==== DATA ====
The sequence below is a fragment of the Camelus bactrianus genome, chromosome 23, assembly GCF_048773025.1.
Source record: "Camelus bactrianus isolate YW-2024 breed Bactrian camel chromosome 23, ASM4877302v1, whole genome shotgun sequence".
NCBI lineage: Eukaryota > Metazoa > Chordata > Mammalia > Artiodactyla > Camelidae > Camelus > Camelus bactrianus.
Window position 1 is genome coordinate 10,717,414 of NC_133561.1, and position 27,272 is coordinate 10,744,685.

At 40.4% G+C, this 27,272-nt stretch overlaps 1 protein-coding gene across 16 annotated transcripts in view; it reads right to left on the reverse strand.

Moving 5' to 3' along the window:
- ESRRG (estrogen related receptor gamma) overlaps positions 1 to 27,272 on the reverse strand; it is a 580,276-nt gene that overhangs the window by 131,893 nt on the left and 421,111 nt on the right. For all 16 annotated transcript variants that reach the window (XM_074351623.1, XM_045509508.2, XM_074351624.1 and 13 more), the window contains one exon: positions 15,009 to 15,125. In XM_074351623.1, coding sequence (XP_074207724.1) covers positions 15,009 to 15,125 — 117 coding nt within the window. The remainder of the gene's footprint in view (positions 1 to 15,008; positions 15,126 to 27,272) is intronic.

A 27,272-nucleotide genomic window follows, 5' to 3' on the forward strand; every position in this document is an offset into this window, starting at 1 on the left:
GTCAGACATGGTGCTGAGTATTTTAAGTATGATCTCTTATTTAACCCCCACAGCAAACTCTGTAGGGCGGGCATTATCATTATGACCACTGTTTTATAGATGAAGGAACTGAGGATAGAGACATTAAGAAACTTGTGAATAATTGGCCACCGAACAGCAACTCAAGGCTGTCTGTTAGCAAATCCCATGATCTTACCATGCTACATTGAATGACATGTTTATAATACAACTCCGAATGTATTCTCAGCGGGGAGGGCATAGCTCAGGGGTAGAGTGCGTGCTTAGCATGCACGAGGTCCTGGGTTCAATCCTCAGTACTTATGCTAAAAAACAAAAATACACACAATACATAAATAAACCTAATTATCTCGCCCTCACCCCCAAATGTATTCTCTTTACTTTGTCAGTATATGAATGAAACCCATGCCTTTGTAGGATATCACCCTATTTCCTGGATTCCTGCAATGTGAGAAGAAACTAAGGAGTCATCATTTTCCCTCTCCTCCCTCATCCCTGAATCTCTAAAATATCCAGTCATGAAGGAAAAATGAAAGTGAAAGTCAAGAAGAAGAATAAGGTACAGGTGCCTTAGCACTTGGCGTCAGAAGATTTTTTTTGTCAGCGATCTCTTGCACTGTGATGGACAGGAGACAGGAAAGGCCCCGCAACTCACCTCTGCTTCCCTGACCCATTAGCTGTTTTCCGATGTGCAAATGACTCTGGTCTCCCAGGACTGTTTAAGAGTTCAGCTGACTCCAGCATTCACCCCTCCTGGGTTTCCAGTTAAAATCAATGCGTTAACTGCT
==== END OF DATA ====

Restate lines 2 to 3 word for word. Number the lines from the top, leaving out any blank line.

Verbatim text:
Source record: "Camelus bactrianus isolate YW-2024 breed Bactrian camel chromosome 23, ASM4877302v1, whole genome shotgun sequence".
NCBI lineage: Eukaryota > Metazoa > Chordata > Mammalia > Artiodactyla > Camelidae > Camelus > Camelus bactrianus.